Sunday, July 21, 2024

Tag: July 31, 2011

Pests with potential

THE LONG-CONSIDERED “decorations” that thrive all over the world pestered residents of Cotabato City last month by invading the waterways of Rio Grande de Mindanao causing knee-high floods in the recent 'Falcon' onslaught.

While public officials declared an ecological battle against these plants, some Filipinos remain hopeful of their potentials and tapped their innovative characteristics.

Water hyacinth (Eichhornia crassipes), erroneously called as water lily, is a free-floating plant, naturally growing in tropical freshwater bodies that originated in South America.

A new-generation chef-preneur

MIGUEL Angel de Alba always dreamt of becoming a doctor when he was still young. Being a sickly boy that he was, he got inspired to pursue a career in medicine to help those who are of the same plight as he is.

But fate may have its joking way of pushing him far from his childish fascination as he is now the executive chef and general manager of Alba Restaurante Español, a family business that was started by his father Don Anastacio de Alba, more commonly known as Señor Alba in 1952.

Family business

Emergence of foreign cusines

SIZZLING delicacies and “silog” meals have always been part of an average Thomasian’s day-to-day budget. With limited allowances given to students, the search for affordable yet delicious meals within the University’s premises has become an essential part of every college journey.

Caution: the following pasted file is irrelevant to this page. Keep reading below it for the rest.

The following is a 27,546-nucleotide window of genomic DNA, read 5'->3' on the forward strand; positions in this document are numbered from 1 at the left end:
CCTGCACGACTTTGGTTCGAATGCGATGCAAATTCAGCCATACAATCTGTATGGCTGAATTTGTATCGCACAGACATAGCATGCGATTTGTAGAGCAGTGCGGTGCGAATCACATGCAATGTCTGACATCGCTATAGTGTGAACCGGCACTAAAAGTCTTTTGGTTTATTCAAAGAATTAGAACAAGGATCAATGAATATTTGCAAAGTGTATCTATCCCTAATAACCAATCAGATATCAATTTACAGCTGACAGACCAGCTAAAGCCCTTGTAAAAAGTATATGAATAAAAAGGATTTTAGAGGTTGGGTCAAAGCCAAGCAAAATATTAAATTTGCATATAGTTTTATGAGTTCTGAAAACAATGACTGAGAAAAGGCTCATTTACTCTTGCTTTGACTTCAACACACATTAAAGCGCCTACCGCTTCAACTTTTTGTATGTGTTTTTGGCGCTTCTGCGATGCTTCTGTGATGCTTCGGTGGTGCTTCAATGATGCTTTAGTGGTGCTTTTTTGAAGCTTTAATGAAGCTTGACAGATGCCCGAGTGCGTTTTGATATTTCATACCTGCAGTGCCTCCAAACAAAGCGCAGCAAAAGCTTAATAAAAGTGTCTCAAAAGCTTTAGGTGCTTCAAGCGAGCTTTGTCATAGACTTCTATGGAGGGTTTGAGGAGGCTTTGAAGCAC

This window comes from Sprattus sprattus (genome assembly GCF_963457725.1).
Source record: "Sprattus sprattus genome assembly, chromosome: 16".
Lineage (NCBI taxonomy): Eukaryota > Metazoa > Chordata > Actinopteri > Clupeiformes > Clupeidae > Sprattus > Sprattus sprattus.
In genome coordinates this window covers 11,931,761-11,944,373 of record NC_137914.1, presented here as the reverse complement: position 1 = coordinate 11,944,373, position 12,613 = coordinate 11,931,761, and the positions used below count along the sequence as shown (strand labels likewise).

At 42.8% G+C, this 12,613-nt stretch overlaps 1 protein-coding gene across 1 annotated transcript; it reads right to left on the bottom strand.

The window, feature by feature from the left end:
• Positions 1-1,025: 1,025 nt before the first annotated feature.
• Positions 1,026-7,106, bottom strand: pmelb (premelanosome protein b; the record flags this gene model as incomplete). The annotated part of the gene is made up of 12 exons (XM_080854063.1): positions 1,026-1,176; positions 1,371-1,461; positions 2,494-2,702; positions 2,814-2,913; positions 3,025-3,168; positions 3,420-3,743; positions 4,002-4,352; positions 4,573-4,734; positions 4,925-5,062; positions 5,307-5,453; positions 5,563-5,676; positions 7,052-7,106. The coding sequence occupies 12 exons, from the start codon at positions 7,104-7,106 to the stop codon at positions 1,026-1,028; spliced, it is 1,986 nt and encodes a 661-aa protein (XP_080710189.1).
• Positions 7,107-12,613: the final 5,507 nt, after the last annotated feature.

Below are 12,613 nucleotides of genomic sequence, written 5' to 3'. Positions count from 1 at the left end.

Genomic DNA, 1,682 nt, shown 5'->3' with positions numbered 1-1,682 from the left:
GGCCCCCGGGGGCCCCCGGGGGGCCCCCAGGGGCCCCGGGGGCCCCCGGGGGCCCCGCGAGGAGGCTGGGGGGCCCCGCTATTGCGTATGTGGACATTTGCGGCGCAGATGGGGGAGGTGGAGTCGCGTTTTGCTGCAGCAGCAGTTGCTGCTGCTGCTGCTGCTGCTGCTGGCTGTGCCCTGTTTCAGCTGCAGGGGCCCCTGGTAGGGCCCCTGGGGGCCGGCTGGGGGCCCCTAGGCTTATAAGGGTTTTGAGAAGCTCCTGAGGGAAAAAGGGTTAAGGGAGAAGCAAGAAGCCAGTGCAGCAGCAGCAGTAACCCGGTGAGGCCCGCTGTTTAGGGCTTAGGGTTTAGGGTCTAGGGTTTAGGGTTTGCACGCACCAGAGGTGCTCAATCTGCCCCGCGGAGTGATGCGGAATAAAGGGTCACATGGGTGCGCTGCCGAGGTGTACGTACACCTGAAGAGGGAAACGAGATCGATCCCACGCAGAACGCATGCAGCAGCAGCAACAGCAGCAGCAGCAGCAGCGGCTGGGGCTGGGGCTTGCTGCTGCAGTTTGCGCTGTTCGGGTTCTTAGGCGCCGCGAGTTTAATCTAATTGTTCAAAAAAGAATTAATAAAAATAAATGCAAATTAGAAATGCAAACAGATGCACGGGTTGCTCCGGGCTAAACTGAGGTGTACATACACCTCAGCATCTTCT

But other than those grilled entrees offered by nearby carinderias, restaurants surrounding the University have not only catered the affordable yet delicious standard raised by consumers. They also offer a variety of food choices, taking pride of the foreign and international cuisine that they market to their Filipino patrons.

Love for food

A Thomasian couturier to the stars

LIKE silk and concrete, fashion and architecture probably don’t mix.

But not for Francis Libiran, an architect-turned-fashion guru. Just eight years into the Philippine fashion scene, his signature style of “classic elegance with a twist” has turned him into a household name among Filipino fashionistas and local celebrities.

Passion for fashion

Two years after earning his architecture degree in UST, Libiran found himself seated in one of the rooms of the Fashion Institute of the Philippines where he took up a course in Pattern Making. The 38-year-old couturier knew that he had to take his lifelong fondness for fashion to the next level.

Forty groups launch ‘Pro-Life Coalition’

Catholic, evangelical, and Muslim leaders, together with a number of sociocivic organizations, gathered last July 15 to form the «Pro-Life Coalition,» reaffirming their staunch opposition to the Reproductive Health (RH) bill being pushed by allies of the Aquino administration.

In a statement titled “Reunite and Restore: A Call for National Solidarity and Moral Recovery,” coalition members said they would give their "unwavering support to all pro-poor programs of the present administration" but would "strongly oppose and vehemently resist all moves by any individual, group or institution to enact the RH bill into law.”

The bill seeks to establish a massive, state-funded birth control program.

Seeing God in the context of the real world